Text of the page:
Aude Chevalier-Beaumel and Michael Gimenez,
"Sexo, pregações e política"


« Sexo, pregações e política » directed by Aude Chevalier-Beaumel and Michael Gimenez was in the official competition for best documentary at the festival Cinélatino, Rencontres de Toulouse in mars 2017. The interview was conducted on this occasion on the 21st of Mars 2017 by Erica Farges et Cédric Lépine.

Michael Gimenez and Aude Chevalier-Beaumel, directors of "Sexo, pregações e politica" © Laura Morsch assisted by Patricia Sauli

Erica Farges: What is your relationship with Brazil? Why did you choose to deal with the political situation in this country?

Aude Chevalier-Beaumel
: I have been living for about ten years in Rio de Janeiro and Michael regularly comes to Brazil. We have already collaborated on other documentaries before, often related to Human Rights. My first documentary, released in 2010, is about young people killed by police bullets in Rio de Janeiro. We then worked together on a documentary in which my camera follows a politician who runs for the municipal elections in Rio de Janeiro and is threatened by death because he denounces corruption and the local militia, a kind of mafia. In the meantime, we have co-directed several short documentary films. We have always collaborated more or less, but Sexo, pregações e política is the first feature film we directed together. We started shooting in September 2014, in the middle of the campaign for the presidential and legislative elections. We have seen the rise of evangelicals, their presence in electoral debates. Issues such as abortion, homophobia and transphobia were either ignored by candidates or used to campaign. We also wanted to show the paradox of false sexual freedom, which tourists and foreigners may see when they arrive in Rio de Janeiro, thinking that Brazil is a very free and very tolerant country regarding sexuality: one realizes very quickly that this is not the case at all.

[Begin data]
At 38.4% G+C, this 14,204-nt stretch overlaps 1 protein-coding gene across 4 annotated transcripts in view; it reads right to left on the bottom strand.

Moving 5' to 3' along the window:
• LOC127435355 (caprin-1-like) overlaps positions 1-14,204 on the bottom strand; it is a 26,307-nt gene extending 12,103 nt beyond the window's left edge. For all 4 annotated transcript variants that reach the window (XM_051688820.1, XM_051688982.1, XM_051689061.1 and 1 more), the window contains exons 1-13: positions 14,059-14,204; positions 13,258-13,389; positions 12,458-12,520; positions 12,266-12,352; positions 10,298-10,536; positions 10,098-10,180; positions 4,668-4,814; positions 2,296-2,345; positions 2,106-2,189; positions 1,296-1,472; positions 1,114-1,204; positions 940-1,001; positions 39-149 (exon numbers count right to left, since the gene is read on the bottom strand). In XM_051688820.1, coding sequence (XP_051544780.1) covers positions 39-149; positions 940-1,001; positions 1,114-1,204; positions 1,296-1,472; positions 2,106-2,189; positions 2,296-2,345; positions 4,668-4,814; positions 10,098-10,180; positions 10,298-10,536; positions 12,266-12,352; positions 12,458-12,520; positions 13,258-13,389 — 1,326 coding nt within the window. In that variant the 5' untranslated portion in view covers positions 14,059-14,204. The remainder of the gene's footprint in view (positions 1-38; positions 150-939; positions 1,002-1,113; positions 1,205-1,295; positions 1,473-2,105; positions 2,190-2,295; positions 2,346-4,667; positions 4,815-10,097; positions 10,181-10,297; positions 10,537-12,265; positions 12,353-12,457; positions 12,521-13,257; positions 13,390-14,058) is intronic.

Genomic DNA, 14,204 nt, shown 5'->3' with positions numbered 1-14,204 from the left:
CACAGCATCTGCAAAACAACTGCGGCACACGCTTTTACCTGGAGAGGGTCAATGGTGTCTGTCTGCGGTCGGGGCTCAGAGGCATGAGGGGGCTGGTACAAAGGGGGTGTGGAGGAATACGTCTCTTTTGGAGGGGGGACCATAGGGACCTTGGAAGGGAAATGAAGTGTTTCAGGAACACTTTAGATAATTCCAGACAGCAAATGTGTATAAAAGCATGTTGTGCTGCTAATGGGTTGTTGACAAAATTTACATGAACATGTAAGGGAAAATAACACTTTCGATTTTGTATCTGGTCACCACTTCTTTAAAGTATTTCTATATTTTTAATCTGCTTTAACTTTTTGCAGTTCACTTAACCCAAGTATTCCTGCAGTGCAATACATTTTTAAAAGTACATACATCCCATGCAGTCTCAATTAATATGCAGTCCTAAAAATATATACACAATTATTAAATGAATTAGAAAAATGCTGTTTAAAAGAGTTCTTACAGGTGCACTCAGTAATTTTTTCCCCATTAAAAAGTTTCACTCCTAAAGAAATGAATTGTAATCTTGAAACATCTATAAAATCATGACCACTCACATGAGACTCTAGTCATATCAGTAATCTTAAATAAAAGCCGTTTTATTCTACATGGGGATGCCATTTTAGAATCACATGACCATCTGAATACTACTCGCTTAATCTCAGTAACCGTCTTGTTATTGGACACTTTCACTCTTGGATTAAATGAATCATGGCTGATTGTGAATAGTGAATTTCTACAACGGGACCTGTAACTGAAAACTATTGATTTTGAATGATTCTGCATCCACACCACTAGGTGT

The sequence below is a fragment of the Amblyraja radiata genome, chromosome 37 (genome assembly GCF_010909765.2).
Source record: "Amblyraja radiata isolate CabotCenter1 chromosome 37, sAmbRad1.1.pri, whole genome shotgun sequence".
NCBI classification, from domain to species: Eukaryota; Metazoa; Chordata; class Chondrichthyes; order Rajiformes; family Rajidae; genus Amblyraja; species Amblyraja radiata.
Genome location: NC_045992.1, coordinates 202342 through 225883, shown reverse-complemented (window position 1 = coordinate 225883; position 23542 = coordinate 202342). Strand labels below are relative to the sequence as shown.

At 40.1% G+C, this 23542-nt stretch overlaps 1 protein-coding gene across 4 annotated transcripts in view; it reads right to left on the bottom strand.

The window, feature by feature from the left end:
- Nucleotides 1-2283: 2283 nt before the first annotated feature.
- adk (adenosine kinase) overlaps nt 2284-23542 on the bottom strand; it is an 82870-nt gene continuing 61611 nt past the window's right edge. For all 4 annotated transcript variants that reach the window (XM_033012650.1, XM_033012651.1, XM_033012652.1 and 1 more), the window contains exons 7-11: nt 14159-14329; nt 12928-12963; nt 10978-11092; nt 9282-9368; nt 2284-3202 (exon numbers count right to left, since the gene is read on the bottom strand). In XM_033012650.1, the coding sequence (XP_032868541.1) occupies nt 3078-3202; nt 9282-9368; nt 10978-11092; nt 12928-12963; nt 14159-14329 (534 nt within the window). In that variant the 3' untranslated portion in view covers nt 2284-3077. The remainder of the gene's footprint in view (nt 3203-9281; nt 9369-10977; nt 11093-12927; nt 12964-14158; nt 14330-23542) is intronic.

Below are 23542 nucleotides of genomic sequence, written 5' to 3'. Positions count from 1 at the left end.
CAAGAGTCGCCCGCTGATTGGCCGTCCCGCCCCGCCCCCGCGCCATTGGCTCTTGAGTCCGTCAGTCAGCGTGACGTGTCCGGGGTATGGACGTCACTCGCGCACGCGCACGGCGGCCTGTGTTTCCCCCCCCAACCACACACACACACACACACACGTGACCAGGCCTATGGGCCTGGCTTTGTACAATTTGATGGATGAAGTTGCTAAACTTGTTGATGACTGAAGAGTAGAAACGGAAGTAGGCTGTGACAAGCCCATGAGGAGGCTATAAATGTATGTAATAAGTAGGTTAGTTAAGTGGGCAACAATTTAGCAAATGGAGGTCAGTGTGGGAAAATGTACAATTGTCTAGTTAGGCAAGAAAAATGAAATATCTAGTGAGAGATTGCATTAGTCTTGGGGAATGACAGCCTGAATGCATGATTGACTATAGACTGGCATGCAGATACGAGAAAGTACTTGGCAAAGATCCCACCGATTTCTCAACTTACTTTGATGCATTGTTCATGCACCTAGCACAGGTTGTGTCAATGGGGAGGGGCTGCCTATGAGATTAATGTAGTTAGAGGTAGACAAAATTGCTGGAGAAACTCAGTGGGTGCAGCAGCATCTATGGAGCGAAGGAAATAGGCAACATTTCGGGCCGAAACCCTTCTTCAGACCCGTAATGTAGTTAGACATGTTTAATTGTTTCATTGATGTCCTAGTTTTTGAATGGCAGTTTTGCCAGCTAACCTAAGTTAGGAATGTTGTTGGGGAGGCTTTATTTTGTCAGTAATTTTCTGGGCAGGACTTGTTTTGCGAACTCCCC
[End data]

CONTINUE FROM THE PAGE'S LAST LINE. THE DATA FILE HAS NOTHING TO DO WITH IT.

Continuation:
Cédric Lépine: Your film begins with some dramatic news and ends with the impeachment of Dilma Rousseff in 2016. Eventually, the film becomes an explanation of this context. When did you decide to finish your film with this event?

Michael Gimenez
: So much happened during the shooting that absolutely had to be in the documentary! Especially the excerpts where we see the congressmen voting: the characters in our film participated in this vote, which already built a link.
ACB: I was filming in Copacabana for another documentary on the day of the impeachment vote. There were giant screens where the vote, which lasted more than five hours, was broadcast; the people were prostrated at the statements of the congressmen.
MG: There was fervor. In Copacabana there were all the people who were for the impeachment with football trumpets, every time a congressman voted yes, everybody was shouting, and in the historic center of the city it was rather the opposition, those who were for Dilma Rousseff, people were crying. We were both in Rio de Janeiro; we could not but talk about it because we could see it was a very important step for the country's politics.
ACB: I think it also allowed people to see, for a few hours, who their congressmen were, people who they do not hear often. There, in a thirty-seconds to one-minute declaration each, we have this portrait that we wanted to make.

CL: Is your film also a reminder of what at stakes for the Brazilian presidential elections next year?